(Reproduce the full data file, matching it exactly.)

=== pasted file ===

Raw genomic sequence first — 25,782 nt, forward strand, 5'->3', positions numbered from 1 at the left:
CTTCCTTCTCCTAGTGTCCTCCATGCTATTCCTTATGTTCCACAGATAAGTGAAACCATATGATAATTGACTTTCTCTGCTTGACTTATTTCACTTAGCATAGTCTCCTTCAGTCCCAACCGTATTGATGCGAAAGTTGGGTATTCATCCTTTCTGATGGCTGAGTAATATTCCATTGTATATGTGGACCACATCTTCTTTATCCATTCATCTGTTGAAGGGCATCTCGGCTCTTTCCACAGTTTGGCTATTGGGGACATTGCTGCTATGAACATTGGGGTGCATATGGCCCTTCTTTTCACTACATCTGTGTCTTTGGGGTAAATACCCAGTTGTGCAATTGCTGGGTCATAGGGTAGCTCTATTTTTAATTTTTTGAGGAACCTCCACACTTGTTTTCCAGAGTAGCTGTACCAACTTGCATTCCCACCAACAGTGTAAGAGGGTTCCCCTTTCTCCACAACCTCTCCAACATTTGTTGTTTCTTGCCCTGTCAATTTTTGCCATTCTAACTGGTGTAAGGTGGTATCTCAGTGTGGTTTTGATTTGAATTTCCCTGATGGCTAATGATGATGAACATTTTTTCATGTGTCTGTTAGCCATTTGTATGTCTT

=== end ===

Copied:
Raw genomic sequence first — 25,782 nt, forward strand, 5'->3', positions numbered from 1 at the left:
CTTCCTTCTCCTAGTGTCCTCCATGCTATTCCTTATGTTCCACAGATAAGTGAAACCATATGATAATTGACTTTCTCTGCTTGACTTATTTCACTTAGCATAGTCTCCTTCAGTCCCAACCGTATTGATGCGAAAGTTGGGTATTCATCCTTTCTGATGGCTGAGTAATATTCCATTGTATATGTGGACCACATCTTCTTTATCCATTCATCTGTTGAAGGGCATCTCGGCTCTTTCCACAGTTTGGCTATTGGGGACATTGCTGCTATGAACATTGGGGTGCATATGGCCCTTCTTTTCACTACATCTGTGTCTTTGGGGTAAATACCCAGTTGTGCAATTGCTGGGTCATAGGGTAGCTCTATTTTTAATTTTTTGAGGAACCTCCACACTTGTTTTCCAGAGTAGCTGTACCAACTTGCATTCCCACCAACAGTGTAAGAGGGTTCCCCTTTCTCCACAACCTCTCCAACATTTGTTGTTTCTTGCCCTGTCAATTTTTGCCATTCTAACTGGTGTAAGGTGGTATCTCAGTGTGGTTTTGATTTGAATTTCCCTGATGGCTAATGATGATGAACATTTTTTCATGTGTCTGTTAGCCATTTGTATGTCTT